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Preckwinkle's tax-laden 2016 county budget easily passes

Wednesday, November 18, 2015
Chicago Tribune
by Hal Dardick

Cook County Board President Toni Preckwinkle's $4.5 billion budget won approval Wednesday, and people who shop, stay in hotels and file lawsuits will be paying more next year.

Overall county spending is expected to increase by about $500 million under a budget commissioners approved 12-5. The spending plan depends on a penny-on-the-dollar sales tax increase, a new 1 percent tax on hotels and $20 in additional fees for each lawsuit filed. Preckwinkle's budget also includes a 20-cents-per-milliliter tax on the liquids that fuel electronic cigarettes and a bullet tax that ranges from 1 cent to 5 cents per round, depending on the type of ammunition.

All told, the tax hikes are expected to bring in nearly $512 million a year, with the bulk of that $474 million coming from the sales tax increase.

Come Jan. 1, Chicago once again will have a sales tax rate of 10.25 percent, the highest among big U.S. cities. After the vote, Preckwinkle told commissioners she knew "it was a difficult process for all of you," then issued a warning.

 "We have, I must say, tough budgets ahead of us, and as someone pointed out earlier, we're going to have to begin next week in planning for the budget for 2017, which will be similarly challenging," said Preckwinkle, who has not ruled out future tax hikes.

Commissioner John Fritchey, D-Chicago, who voted against the budget, said more could have been done to cut spending and decried the effect on taxpayers. "We're asking them to do more with less," Fritchey said. "And we're telling them that we can't do, not even more with less, that we can't do the same with less."

Most of the money from the sales tax will be used to start reducing the county's $6.5 billion government worker pension fund shortfall. The rest will be spent on paying back debt, construction projects and technology upgrades.

The hotel tax, which takes effect in May, is expected to generate about $31 million a year, but only about $15.4 million for next year's budget. The money will be used to help pay day-to-day county operating costs. Overall taxes on hotel rooms in Chicago will rise to 17.4 percent.

Preckwinkle turned to the hotel tax hike after it was clear she could not get a majority of commissioners to back her proposal to extend the county's 3 percent amusement tax to cable TV and recreational activities such as bowling, golf and many for-profit sports leagues.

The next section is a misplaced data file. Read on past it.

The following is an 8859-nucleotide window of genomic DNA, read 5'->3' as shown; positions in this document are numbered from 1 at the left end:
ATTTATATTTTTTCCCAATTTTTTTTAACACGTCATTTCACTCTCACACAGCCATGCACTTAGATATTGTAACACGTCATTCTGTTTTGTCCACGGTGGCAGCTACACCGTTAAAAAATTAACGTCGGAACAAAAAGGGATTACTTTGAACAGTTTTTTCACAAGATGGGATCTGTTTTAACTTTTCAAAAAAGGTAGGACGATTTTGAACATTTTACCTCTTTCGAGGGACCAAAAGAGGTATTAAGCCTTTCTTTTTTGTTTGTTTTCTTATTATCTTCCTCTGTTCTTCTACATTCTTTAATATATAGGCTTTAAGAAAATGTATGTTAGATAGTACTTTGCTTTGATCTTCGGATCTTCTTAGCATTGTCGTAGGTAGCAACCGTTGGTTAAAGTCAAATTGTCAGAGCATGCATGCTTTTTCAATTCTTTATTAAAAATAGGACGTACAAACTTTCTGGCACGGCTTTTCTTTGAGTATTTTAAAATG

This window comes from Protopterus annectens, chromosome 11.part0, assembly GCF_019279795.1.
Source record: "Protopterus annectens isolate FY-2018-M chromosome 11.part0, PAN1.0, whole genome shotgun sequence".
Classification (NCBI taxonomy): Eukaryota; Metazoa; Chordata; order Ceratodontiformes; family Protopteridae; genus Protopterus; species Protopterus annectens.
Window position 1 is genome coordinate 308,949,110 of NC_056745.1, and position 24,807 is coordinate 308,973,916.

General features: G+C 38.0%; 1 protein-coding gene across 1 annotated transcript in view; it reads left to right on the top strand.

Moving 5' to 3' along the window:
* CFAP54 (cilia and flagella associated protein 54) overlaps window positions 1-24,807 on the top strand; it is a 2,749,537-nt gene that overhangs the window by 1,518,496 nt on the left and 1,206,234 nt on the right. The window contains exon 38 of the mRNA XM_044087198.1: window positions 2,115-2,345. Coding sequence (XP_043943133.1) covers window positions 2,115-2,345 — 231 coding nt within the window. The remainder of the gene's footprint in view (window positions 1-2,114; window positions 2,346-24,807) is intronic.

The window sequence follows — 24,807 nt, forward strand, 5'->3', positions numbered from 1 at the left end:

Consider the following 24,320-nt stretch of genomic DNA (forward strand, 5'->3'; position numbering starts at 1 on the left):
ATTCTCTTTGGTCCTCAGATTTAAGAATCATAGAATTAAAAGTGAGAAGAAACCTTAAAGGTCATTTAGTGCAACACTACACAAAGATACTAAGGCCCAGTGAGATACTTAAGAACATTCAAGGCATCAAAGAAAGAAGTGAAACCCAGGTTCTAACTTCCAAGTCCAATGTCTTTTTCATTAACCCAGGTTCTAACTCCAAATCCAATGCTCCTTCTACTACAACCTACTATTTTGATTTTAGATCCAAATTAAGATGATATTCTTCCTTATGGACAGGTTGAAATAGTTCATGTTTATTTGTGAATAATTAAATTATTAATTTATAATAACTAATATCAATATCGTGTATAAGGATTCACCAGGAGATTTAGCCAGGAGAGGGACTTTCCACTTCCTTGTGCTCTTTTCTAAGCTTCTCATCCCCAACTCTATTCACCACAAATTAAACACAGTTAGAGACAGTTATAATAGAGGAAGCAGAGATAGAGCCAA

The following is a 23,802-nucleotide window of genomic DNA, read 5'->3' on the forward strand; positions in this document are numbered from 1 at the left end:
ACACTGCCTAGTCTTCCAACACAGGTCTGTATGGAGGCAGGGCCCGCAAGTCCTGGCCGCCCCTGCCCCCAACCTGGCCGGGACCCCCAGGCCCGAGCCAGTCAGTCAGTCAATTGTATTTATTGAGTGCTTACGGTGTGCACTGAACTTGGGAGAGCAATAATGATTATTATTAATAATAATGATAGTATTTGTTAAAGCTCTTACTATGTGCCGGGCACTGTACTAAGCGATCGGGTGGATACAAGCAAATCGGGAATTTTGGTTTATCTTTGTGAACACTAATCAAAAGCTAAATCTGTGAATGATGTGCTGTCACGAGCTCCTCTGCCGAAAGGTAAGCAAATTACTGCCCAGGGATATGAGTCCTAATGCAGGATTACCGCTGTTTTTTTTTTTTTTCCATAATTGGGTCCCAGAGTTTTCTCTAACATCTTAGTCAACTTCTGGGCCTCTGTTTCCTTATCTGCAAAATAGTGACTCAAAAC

The board, however, did approve adding the amusement tax to transactions by bricks-and-mortar ticket resellers to raise about $750,000 a year.

To balance the books, Preckwinkle delayed cost-of-living salary increases for nonunion employees and deferred some maintenance while scaling back a behavioral health service program expansion within the county's vast public health system.

The salary hike delays were opposed by Garvin Ambrose, chief of staff to State's Attorney Anita Alvarez, who has become a political foe of Preckwinkle with the board president backing Alvarez challenger Kim Foxx in the March Democratic primary.

Ambrose said more than 800 assistant state's attorneys would be getting a raise later than promised. Money from the bullet tax, about $320,000 a year, will help fund public safety and health programs. And the fees on court filings, which are expected to bring in about $4.9 million a year, will be used to upgrade circuit court clerk technology and help fund document storage.

The tax increases come in stark contrast to an overall lowering of taxes during Preckwinkle's first term. Last week, Preckwinkle would not rule out further tax or fee increases in coming years. She noted that payments for debts incurred before she first took office in 2010 would continue to rise, and so would the day-to-day costs of county government.

Preckwinkle's cuts totaled about $112 million. With federal dollars pouring in to the county's public health system through the Affordable Care Act, local taxpayer funding dropped by around $43 million. She also reduced spending by about $33 million by not filling 236 vacant jobs and cutting another 51, about evenly split between offices she controls and that of Sheriff Tom Dart.

Here's how they voted on the budget Wednesday: Yes: Richard Boykin, D-Oak Park; Jerry "Iceman" Butler, D-Chicago; Stanley Moore, D-Chicago; Deborah Sims, D-Chicago; Joan Murphy, D-Crestwood; Jesus "Chuy" Garcia, D-Chicago; Luis Arroyo, D-Chicago; John Daley, D-Chicago; Jeffrey Tobolski, D-McCook; Bridget Gainer, D-Chicago; Robert Steele, D-Chicago; Peter Silvestri, R-Elmwood Park. No: Gregg Goslin, R-Glenview; John Fritchey, D-Chicago; Larry Suffredin, D-Evanston; Timothy Schneider, R-Bartlett; Sean Morrison, R-Palos Park.

Three commissioners who voted for the budget Wednesday had earlier voted against the major tax increases. They were Boykin, who voted against the sales tax increase; and Gainer and Silvestri, who voted against both the sales and hotel tax hikes.



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